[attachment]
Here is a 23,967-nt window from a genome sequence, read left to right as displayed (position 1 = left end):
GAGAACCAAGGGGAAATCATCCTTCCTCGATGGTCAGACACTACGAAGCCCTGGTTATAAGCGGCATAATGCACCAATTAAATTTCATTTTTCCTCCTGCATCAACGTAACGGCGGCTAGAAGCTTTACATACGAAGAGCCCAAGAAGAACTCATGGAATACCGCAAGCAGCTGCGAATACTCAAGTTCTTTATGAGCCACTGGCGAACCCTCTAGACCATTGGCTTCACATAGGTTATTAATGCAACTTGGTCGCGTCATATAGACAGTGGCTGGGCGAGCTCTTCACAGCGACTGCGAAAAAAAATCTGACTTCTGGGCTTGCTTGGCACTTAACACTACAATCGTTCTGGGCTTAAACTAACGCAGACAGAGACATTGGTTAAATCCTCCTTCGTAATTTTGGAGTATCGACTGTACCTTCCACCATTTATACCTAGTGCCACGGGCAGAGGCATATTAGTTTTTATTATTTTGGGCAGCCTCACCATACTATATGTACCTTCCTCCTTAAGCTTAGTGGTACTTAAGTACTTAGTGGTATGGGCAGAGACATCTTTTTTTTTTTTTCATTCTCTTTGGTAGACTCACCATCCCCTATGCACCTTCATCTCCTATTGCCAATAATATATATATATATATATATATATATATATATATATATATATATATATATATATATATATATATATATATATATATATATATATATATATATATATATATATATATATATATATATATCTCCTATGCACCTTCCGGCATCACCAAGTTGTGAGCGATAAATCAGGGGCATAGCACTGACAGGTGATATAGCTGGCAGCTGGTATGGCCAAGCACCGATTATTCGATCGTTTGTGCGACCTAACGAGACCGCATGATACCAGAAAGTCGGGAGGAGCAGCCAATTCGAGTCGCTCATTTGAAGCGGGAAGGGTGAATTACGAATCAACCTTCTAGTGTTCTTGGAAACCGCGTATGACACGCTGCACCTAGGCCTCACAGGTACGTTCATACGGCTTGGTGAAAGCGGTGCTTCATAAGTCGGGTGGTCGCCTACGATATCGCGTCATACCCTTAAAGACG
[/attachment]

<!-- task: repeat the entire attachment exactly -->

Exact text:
Here is a 23,967-nt window from a genome sequence, read left to right as displayed (position 1 = left end):
GAGAACCAAGGGGAAATCATCCTTCCTCGATGGTCAGACACTACGAAGCCCTGGTTATAAGCGGCATAATGCACCAATTAAATTTCATTTTTCCTCCTGCATCAACGTAACGGCGGCTAGAAGCTTTACATACGAAGAGCCCAAGAAGAACTCATGGAATACCGCAAGCAGCTGCGAATACTCAAGTTCTTTATGAGCCACTGGCGAACCCTCTAGACCATTGGCTTCACATAGGTTATTAATGCAACTTGGTCGCGTCATATAGACAGTGGCTGGGCGAGCTCTTCACAGCGACTGCGAAAAAAAATCTGACTTCTGGGCTTGCTTGGCACTTAACACTACAATCGTTCTGGGCTTAAACTAACGCAGACAGAGACATTGGTTAAATCCTCCTTCGTAATTTTGGAGTATCGACTGTACCTTCCACCATTTATACCTAGTGCCACGGGCAGAGGCATATTAGTTTTTATTATTTTGGGCAGCCTCACCATACTATATGTACCTTCCTCCTTAAGCTTAGTGGTACTTAAGTACTTAGTGGTATGGGCAGAGACATCTTTTTTTTTTTTTCATTCTCTTTGGTAGACTCACCATCCCCTATGCACCTTCATCTCCTATTGCCAATAATATATATATATATATATATATATATATATATATATATATATATATATATATATATATATATATATATATATATATATATATATATATATATATATATATATATATATATATATATATCTCCTATGCACCTTCCGGCATCACCAAGTTGTGAGCGATAAATCAGGGGCATAGCACTGACAGGTGATATAGCTGGCAGCTGGTATGGCCAAGCACCGATTATTCGATCGTTTGTGCGACCTAACGAGACCGCATGATACCAGAAAGTCGGGAGGAGCAGCCAATTCGAGTCGCTCATTTGAAGCGGGAAGGGTGAATTACGAATCAACCTTCTAGTGTTCTTGGAAACCGCGTATGACACGCTGCACCTAGGCCTCACAGGTACGTTCATACGGCTTGGTGAAAGCGGTGCTTCATAAGTCGGGTGGTCGCCTACGATATCGCGTCATACCCTTAAAGACG